The Hmong American Using Technology to Save Her Endangered Language
In 2021, Annie Vang was the only American woman elected for the coveted Apple Entrepreneur Camp. More specifically, she was the only Hmong American woman in her cohort — and probably in the history of the camp.
An East Asian ethnic group without a country, there's around 327,000 Hmong people in the United States. Many don't speak their language anymore. Vang is trying to change that.
Follow the extraordinary journey of how Vang broke barriers in tech on her mission to save the endangered Hmong language.
A Tumultuous Beginning
Like thousands of Hmong people at the end of the Vietnam War, Vang's family fled to a refugee camp in Thailand to avoid persecution from the communist government in Laos. She was born at the camp and lived there for the first two years of her life, while the family waited to be admitted into the United States on a special visa.
Once they arrived in Wisconsin, things weren't easy for her. They seldom are for immigrant children. She remembers wanting to fit in badly. She was bullied and didn't have many friends. To escape, she turned to computers and video games.
In high school, she took every computer class possible (at the time, many were simply teaching children to type). "I was always fascinated," she recalls, so she asked a computer teacher how she would be able to make games or work with computers.
"She just looked at me and shot my dreams down," telling her there was no way she would be able to do that. Vang remembers being overwhelmed with the "feeling of embarrassment, the feeling of not [being] valued. It really hurt my pride and then I just thought, 'well, she must be right because she's an authority figure and I respect her.'"
Following traditions from what she calls "the old country," Vang married at 16 and had a son at 17. She didn't go to college even though her parents wanted her to because she was expected to put her family first.
But don't mistake this for a tragic part of Vang's story. On the contrary, becoming a mother is what brought her back to her culture. Whereas she'd spent her childhood wishing she was like everyone else, "being a mom changed me into figuring out who I was and my place in the world," she claims. "I wanted my child to know about where he came from and who he is."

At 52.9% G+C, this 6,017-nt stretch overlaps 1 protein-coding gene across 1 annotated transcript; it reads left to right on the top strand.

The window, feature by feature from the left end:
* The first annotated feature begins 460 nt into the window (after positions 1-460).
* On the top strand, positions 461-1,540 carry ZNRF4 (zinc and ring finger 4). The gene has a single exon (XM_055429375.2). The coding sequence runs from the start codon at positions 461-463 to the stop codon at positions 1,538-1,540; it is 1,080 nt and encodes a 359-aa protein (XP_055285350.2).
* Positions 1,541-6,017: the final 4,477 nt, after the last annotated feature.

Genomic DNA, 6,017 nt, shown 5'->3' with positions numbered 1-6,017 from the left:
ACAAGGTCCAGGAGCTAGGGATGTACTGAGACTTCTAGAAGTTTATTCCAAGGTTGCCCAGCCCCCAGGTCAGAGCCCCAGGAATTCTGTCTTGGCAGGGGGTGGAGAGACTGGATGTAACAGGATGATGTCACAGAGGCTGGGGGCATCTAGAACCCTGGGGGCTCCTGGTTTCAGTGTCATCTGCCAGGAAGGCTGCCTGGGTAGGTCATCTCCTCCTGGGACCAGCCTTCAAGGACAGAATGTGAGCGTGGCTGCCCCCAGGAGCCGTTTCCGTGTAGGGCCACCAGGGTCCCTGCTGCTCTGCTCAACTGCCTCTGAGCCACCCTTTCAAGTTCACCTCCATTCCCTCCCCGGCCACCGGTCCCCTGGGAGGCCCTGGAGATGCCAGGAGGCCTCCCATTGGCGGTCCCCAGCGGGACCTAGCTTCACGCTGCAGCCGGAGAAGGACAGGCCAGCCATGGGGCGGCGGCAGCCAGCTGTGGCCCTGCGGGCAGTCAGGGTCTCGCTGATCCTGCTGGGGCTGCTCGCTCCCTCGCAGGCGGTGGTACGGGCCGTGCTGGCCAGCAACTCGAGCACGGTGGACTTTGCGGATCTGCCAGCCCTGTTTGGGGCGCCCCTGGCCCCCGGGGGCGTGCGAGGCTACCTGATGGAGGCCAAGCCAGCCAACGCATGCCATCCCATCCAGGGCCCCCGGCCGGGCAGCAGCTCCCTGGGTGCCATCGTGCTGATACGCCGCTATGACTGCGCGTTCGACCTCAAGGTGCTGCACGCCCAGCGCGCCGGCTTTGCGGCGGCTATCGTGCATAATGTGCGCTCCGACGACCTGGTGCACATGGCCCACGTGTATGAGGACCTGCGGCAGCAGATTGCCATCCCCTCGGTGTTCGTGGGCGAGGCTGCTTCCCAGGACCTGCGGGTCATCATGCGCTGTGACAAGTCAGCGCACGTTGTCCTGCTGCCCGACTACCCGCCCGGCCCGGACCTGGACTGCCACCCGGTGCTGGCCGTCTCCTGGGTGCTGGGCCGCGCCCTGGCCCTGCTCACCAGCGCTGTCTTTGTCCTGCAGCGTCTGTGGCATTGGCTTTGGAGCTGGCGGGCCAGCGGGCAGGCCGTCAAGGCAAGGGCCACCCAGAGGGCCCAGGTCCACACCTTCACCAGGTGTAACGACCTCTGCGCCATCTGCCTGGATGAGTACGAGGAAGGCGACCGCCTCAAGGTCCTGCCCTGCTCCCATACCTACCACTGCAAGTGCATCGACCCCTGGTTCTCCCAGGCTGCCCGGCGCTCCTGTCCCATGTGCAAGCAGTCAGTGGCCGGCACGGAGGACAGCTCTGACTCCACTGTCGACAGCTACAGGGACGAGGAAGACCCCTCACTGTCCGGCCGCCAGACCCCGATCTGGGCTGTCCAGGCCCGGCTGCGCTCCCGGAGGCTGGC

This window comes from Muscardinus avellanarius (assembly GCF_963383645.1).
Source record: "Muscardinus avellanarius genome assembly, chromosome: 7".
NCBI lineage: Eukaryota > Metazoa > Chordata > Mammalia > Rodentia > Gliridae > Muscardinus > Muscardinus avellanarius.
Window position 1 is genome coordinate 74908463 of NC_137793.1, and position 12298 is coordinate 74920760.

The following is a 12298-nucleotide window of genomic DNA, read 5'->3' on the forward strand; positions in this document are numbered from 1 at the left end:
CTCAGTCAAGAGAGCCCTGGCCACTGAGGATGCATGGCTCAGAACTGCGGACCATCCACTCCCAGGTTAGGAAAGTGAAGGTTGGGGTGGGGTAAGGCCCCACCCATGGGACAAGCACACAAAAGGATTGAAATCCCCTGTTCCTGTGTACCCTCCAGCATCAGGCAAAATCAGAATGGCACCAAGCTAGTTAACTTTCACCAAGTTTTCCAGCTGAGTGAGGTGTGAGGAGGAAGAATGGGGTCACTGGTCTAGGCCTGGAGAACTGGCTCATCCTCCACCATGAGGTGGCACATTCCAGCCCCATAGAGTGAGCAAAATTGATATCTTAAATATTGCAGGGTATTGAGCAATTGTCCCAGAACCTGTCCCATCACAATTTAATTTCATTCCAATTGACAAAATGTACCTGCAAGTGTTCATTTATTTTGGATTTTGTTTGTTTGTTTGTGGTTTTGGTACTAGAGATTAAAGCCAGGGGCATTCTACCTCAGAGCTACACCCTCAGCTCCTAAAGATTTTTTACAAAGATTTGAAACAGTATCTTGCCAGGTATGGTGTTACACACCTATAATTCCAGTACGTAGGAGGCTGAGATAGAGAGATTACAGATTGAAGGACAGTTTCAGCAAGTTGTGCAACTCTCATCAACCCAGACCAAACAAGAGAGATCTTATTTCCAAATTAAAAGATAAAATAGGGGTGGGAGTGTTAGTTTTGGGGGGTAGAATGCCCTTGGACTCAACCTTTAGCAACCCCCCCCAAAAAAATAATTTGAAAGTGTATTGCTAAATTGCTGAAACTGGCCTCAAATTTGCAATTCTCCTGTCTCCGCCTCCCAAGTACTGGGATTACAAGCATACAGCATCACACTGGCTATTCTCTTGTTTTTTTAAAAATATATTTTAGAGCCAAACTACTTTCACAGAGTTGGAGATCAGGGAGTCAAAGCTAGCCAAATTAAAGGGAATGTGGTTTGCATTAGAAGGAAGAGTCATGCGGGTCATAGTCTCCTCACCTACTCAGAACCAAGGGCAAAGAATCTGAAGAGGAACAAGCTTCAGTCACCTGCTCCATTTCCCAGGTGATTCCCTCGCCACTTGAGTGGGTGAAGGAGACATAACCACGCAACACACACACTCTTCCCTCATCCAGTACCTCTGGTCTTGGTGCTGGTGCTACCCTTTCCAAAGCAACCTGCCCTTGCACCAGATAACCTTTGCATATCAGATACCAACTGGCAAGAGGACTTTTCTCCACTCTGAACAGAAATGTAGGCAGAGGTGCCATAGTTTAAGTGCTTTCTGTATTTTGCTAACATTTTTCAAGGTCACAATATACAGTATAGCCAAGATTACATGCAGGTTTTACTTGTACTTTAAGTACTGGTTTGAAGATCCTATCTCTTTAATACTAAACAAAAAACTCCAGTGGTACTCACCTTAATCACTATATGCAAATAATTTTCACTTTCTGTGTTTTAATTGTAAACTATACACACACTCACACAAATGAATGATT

It was in her twenties that she had the "courage to just embrace who I am, love myself, love my culture, love that it's OK to be different and just be happy with what I have to bring to the table."
Finding a Future in Tech
While Vang gave up her dreams of working with computers after her teacher discouraged her, she never stopped playing video games or learning about technology. She taught herself everything she could about computers simply because they interested her.
Eventually, her passion for tech came in handy for a job, where she had the skills but not the degree people often confuse for capacity. Luckily, she had a great manager who saw her potential and encouraged her to go back to school for web development.
"I had never had anyone encourage me to move forward with it," she notes. "I was thinking, 'Are you serious?'" Despite a lifetime of negative messages and never seeing a Hmong woman in tech, this is all she needed to make the jump.
She quit her job and went back to school full-time. The decision was terrifying. As the first person in her family to attend college, she had no one to guide her on the path. Plus, her family would now have to survive on one income. Her husband and parents, however, were supportive.
"If I failed, I would go hungry. If I didn't, it would be a great thing" — this is how Vang calculated the risk of her move. But she knew she needed the title to get respect. "I was looking to be a professional in the space instead of just the person who's supporting someone else reach their goals and dreams."
The stakes were high, but her passion drowned out all fears and negativity. "I knew inside that I could do this, even though it was really scary," she says.
From Passion Project to Career Defining Enterprise
Vang's leap of faith proved to be justified. She was able to make a living doing what she loved. But her desire to learn never waned. In 2009, about 10 years after jumping into tech, she enrolled in an advanced certificate course to learn about iPhone app development. This, it turns out, would change her life again.